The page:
The year-over-year decline in Fannie Mae’s second quarter earnings at 35% was slightly larger than Freddie Mac’s, but unlike its secondary market competitor, quarter-to-quarter profitability was up 6% on higher net interest income.
During its earnings call, David Benson, president and interim CEO, reiterated the company’s forecast of a modest recession starting in early 2023.
“As we noted last quarter, we do not expect a downturn that matches the severity of 2008 in terms of its impact on housing or our financial results, mostly due to better overall credit quality, less leverage and the maturity of our loss mitigation practices,” Benson said.
But he raised the possibility that some parts of the U.S. will see home price declines starting later this year.
“Although Fannie Mae enters this period of uncertainty from a relative position of strength, we are fully aware that we are in a highly unusual and potentially volatile global and economic environment,” Benson said. “Therefore, we must expect the unexpected.”
Net income for the period ended June 30 totaled $4.65 billion, compared with $4.41 billion in the first quarter and $7.15 billion a year ago.
The gain over the first quarter was “primarily due to offsetting impacts from rising interest rates during the period,” said Chryssa Halley, executive vice president and chief financial officer during Fannie Mae’s earnings call.
Net interest income rose to $7.8 billion from $7.4 billion in the previous quarter. But it was down from $8.3 billion for the second quarter of 2021.
“Higher income on investments as interest rates rose during the quarter contributed to an increase in net interest income from our retained portfolio and other investments portfolio,” Halley explained. However, “net interest income from our guarantee book of business decreased slightly due to a decline in net amortization income driven by a reduced refinancing activity partially offset by higher base guarantee fee income.”
Given the impact of the economy on housing, Fannie Mae is expecting to report lower full year net income this year than it did one year ago, Halley said.
Fannie Mae ended the quarter with a net worth of $56.4 billion, compared with $51.8 billion on March 31 and $37.3 billion on June 30, 2021.
Fannie Mae had a $262 billion shortfall to the amount of capital needed to be fully capitalized under the Federal Housing Finance Agency’s framework, a $10 billion improvement from three months prior. “This improvement was primarily the result of an increase in our retained earnings and lower capital requirements due to single family credit risk transfer issuances, and home price appreciation,” Halley said.
She added that the above calculation did not include the stated value of the senior preferred stock held by the U.S. Treasury nor Fannie Mae’s deferred tax asset, both of which are part of the net worth computation.
Credit-related expense was $251 million in the second quarter, compared with $201 million in the first quarter and credit-related income of $2.5 billion one year ago. This was driven in part by the increase in interest rates but partially offset by home price growth.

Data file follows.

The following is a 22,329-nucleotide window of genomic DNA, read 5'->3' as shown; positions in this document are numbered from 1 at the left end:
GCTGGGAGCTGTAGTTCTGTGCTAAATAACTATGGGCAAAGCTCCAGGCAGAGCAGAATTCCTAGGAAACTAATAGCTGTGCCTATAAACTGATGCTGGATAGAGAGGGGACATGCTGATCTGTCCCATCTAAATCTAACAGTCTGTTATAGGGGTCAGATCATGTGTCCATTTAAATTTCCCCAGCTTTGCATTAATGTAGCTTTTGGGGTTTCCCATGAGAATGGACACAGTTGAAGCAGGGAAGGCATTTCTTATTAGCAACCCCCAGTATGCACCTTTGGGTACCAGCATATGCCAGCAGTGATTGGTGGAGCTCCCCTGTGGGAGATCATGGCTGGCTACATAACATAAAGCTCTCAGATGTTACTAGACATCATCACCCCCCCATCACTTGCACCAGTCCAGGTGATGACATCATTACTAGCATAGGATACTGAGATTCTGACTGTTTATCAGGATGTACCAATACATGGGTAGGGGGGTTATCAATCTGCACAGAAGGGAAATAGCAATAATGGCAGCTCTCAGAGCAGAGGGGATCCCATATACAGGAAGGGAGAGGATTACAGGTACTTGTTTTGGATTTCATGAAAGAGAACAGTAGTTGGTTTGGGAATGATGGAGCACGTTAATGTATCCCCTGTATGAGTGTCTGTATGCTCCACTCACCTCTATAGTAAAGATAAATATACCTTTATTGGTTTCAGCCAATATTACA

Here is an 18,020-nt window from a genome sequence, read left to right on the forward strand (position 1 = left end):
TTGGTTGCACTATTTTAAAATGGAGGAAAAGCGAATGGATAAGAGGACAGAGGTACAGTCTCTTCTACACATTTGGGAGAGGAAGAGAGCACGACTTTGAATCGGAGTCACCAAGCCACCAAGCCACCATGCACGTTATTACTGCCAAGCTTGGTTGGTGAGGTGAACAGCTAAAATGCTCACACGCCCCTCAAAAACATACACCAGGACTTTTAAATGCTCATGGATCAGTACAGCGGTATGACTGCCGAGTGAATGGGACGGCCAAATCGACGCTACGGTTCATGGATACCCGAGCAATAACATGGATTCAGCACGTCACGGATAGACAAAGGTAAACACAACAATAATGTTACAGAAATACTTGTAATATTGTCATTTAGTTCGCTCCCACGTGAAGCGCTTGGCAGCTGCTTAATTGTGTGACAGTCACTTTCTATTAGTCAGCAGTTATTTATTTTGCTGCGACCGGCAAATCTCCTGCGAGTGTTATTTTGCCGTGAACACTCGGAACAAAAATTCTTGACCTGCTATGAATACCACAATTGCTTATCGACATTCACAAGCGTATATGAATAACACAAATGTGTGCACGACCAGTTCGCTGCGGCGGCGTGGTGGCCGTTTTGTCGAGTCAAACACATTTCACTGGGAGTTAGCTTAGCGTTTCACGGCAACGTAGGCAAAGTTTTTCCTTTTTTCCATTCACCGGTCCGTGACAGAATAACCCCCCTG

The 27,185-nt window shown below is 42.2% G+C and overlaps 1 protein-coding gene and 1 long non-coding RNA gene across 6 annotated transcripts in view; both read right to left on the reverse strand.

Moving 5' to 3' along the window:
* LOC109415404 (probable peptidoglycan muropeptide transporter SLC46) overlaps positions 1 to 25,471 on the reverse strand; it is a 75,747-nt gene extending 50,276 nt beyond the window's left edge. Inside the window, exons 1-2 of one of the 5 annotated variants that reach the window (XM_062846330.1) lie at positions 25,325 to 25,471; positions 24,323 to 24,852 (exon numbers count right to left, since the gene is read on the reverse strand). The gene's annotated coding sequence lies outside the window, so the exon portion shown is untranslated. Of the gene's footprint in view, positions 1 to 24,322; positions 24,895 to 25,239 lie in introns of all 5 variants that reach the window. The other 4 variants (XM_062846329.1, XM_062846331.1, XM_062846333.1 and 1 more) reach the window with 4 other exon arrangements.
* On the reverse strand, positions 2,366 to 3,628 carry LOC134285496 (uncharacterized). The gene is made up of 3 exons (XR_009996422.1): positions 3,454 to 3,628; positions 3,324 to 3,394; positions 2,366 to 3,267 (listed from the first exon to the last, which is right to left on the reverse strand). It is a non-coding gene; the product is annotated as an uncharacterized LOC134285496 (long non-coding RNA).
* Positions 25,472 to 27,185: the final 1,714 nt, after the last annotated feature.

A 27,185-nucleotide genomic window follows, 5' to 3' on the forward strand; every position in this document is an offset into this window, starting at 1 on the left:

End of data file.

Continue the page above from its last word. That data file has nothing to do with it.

The economic volatility is affecting portfolio duration. “Increases in interest rates reduce the expected volume of prepayments and extend the expected life of previously modified loans accounted for as troubled debt restructurings as it is less likely these loans will refinance,” Halley said.
Fannie Mae’s single-family segment reported net income of $3.89 billion, compared with $3.71 billion in the first quarter and $6.51 billion for the second quarter of 2021.
Purchase mortgages made up 64% of the loans Fannie Mae acquired during the quarter, the highest share since the first quarter of 2019, Halley noted.
The government-sponsored enterprise acquired $172 billion of single-family mortgages, down from $239 billion for the prior quarter and $374 billion for the prior year. But on a quarter-to-quarter basis, it bought more loans used to purchase a home, $111 billion versus $104 billion. For the second quarter of 2021, it acquired $130 billion of these loans.
At the same time, the average charged guarantee fee increased to 51.7 basis points in the second quarter, compared with 48.9 bps three months prior and 47.9 billion a year ago.
Likely because of rising rates, Fannie Mae purchased a greater share of mortgages with loan-to-value ratios over 80%, to 34% in the second quarter from 24% in the first quarter. At the same time, credit scores on acquired loans were relatively flat at 746 versus 748.
But the share of loans considered to be serious delinquent improved to 81 basis points from 101 bps on March 31 and 208 bps on June 30, 2021.
The multifamily segment contributed $767 million of net income in the second quarter, versus $699 million in the first quarter and $645 million for the second quarter of 2021.
Multifamily mortgages acquired totaled $18.7 billion during the second quarter, compared with $16 billion during the first quarter. That is approximately half of this year’s regulatory cap of $78 million for 2022.